St. Patrick’s Day is a time to remember the saint's “tremendous love” for the Irish people, says the head of the Ancient Order of Hibernians, a U.S. fraternal organization.
St. Patrick “had had such a widespread impact on Irish spirituality and Irish culture, the direction that the nation took,” group president Brendan Moore told CNA March 12.
The Ancient Order of Hibernians is a U.S.-based Irish-American Catholic fraternal organization with over 80,000 members in 46 U.S. states, Canada and Ireland. One of its inspirations is St. Patrick, whose feast day is observed March 17, this Sunday.
The saint was born in Romanized Britain in the late fourth century. While a teenager, he was captured and enslaved by Irish raiders. He lived as a shepherd before he escaped and returned home.
He then returned as a missionary and became known for his life of sacrifice, prayer and fasting. Although he was not the first Christian missionary to Ireland, he is widely regarded as the most successful.
Moore said St. Patrick’s Day is a “tremendous day of celebration” not only of the saint, but also of the achievements of the Irish people in the U.S.
In addition to the holiday’s spiritual dimension, he said St. Patrick’s Day is “a day of sharing our culture, of which we are most proud.” He noted the quality of Irish music and dance and Irish accomplishment in sports and other areas.
Hibernians often mark the day by taking part in parades, holding dance exhibitions, and hosting pipe bands. They also hold special St. Patrick’s Day Masses for their members and invite non-members to attend.
Moore, the son of Irish immigrants, said St. Patrick’s Day in Ireland is traditionally a religious holiday.
“There was very little of the celebration that we know in the public venue today in the United States,” he explained.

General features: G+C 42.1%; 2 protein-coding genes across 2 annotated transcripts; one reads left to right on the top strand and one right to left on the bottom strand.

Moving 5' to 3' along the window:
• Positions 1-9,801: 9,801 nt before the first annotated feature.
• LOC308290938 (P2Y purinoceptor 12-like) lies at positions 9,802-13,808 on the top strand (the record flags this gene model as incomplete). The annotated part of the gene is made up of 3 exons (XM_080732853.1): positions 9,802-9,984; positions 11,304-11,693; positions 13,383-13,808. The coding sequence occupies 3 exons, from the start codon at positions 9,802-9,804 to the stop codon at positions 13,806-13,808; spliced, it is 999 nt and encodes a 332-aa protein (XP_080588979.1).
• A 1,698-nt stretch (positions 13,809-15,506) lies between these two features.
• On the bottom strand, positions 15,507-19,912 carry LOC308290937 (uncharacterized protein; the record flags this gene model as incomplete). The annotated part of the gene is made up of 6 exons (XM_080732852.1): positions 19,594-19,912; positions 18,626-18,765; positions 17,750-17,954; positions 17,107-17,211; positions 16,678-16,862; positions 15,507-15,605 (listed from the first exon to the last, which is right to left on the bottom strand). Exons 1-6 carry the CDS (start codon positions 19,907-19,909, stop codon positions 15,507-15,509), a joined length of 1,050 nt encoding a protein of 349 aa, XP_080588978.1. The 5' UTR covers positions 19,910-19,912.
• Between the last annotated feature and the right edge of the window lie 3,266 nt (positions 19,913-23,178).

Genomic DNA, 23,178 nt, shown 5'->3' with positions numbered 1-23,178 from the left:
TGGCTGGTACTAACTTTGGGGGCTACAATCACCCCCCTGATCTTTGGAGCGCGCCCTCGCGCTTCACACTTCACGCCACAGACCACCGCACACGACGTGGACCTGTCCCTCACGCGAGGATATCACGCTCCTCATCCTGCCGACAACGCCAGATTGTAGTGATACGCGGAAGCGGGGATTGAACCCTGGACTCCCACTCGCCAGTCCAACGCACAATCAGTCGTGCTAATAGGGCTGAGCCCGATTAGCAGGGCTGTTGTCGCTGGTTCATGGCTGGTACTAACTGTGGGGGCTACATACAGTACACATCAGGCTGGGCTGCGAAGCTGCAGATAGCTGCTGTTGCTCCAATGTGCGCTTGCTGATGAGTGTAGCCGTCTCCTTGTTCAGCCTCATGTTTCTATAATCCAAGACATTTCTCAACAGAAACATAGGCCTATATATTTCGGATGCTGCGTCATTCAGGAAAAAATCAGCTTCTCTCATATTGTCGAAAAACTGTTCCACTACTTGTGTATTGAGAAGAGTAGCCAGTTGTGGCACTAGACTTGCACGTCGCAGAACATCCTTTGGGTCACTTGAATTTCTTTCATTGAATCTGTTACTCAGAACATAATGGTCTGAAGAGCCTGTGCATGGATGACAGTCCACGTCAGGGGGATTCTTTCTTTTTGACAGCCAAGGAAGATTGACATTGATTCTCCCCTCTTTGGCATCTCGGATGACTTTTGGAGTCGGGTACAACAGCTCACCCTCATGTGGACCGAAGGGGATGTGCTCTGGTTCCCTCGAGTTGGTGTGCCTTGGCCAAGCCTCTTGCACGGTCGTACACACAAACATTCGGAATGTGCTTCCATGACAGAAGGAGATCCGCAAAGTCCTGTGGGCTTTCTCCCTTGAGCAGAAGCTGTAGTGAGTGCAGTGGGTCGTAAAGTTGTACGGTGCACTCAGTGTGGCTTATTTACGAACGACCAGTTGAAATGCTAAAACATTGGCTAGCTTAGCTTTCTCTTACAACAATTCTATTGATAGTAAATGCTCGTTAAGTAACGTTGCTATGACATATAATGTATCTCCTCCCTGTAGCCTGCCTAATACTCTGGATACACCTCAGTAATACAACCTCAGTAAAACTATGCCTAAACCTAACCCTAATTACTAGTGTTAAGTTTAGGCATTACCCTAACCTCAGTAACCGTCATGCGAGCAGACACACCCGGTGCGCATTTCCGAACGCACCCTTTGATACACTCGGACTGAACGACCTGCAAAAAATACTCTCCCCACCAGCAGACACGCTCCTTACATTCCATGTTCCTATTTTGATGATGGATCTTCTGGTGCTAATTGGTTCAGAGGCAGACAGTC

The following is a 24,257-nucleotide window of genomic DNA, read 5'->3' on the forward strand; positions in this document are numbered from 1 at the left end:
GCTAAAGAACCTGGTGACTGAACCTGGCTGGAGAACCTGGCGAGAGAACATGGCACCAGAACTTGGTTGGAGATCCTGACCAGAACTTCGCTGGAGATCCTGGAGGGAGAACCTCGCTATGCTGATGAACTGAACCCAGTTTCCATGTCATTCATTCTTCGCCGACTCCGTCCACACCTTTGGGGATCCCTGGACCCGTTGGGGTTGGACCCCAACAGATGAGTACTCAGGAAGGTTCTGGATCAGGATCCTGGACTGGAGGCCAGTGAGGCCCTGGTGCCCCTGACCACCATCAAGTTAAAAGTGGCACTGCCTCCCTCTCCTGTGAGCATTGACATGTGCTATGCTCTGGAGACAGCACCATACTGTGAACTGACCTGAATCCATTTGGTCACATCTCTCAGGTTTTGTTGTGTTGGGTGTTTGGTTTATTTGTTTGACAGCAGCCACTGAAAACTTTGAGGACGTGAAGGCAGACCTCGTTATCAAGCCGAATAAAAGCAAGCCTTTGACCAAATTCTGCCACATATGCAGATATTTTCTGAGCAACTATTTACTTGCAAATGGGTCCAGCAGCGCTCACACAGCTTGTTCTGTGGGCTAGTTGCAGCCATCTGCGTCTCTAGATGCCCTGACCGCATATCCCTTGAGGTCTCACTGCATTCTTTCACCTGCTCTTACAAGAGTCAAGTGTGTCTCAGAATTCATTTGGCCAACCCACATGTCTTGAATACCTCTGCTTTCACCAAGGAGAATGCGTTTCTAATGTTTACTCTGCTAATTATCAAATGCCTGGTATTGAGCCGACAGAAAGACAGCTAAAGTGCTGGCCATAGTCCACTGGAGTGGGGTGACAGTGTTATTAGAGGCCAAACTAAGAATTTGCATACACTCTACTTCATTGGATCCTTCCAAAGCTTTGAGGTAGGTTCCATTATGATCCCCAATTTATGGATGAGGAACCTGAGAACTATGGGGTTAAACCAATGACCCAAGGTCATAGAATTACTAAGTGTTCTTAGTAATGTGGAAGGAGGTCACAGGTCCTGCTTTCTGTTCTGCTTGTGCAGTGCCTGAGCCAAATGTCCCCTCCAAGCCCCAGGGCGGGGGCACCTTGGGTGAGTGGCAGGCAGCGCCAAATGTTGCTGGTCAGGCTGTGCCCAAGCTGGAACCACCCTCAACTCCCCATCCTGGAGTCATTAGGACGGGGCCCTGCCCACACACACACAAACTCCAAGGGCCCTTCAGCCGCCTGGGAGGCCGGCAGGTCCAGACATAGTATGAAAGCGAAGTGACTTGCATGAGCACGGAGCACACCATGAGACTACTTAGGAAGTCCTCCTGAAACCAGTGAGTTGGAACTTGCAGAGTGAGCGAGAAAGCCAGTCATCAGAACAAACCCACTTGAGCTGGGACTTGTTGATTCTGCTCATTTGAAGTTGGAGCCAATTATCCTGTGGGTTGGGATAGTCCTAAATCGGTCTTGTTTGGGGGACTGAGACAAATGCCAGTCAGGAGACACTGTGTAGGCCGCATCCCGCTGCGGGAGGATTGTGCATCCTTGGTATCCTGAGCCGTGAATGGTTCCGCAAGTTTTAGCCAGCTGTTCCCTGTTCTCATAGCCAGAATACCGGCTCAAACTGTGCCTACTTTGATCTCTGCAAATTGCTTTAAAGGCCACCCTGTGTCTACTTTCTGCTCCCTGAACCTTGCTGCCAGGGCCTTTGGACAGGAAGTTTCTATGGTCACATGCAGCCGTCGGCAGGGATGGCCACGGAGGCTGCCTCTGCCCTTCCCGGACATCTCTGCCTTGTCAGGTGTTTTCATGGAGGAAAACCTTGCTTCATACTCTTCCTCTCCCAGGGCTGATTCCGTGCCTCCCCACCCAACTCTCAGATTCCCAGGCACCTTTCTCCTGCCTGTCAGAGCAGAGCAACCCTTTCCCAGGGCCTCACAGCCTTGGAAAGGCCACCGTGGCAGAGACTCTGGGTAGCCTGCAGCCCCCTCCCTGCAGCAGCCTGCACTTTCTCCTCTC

Moore lamented what he said is “a creeping deterioration” of the meaning of St. Patrick’s Day that can degrade it in the eyes of some Irish-Americans.
For example, the emphasis on heavy drinking, he said, “overshadows the day.” He noted that this has helped perpetuate stereotypes in “some very, very offensive materials.”
These include sweatshirts and t-shirts being produced by major brands “that really should know better,” Moore said.
The Hibernians in particular object to some clothing sold by Spencer's, Urban Outfitters and Wal-Mart that associates the Irish and St. Patrick’s Day with drunkenness.
Moore said the Hibernians reject negative portrayals of the Irish and any other ethnic or religious group.
He also voiced hope that the good in St. Patrick’s Day celebrations outweighs the bad.
Moore said that his order encourages its members to show charity to “everyone we meet,” a reflection of the Hibernians’ principles of friendship, unity and Christian charity.
“In addition to that, I think we’re charged with the responsibility to recognize around us that there are terrible needs in society and that we are required to reach out to those in need,” he told CNA.
The organization particularly focuses on hunger relief. At the Hibernians’ founding in New York City in 1836, members helped Irish immigrants who were leaving their ships to the U.S. in a state of starvation with nowhere to go.
When Hurricane Sandy struck the northeastern U.S. in late October 2012, an estimated 500 Hibernian members were among the many victims.
The Hibernians launched a special relief fund, collected supplies and sent in squads of volunteers in what Moore said was a “tremendous effort” to help repair the damage.
“We were kind of overwhelmed, both with the response of our membership in terms of donations and assistance, and also with the applications for help that poured in,” Moore said.
The organization has received about 250 applications for assistance and has distributed close to $250,000 in direct aid. Hibernian volunteers from places like Albany, far from the coasts, still travel to help clean homes. Some are still surveying storm victims to see what their needs are.
Moore said the Hibernians are growing as an organization at a time when many other groups’ member rolls are stagnant or shrinking.
“In many areas of the country, we seem to be attracting members who are in their 20s and 30s. Oftentimes they are young professionals.”
The men Hibernians recently launched a new division in Dubuque, Iowa. In Texas a new division will launch soon In Houston and discussions are underway for a new division in Dallas.
Divisions in Virginia have increased by 20 percent and there are as many as nine divisions in South Carolina.
Membership in the Ancient Order of Hibernians is open to Catholic men age 16 or older of Irish descent. The Ladies' Ancient Order of Hibernians is a separately-run partner organization for Irish-American Catholic women.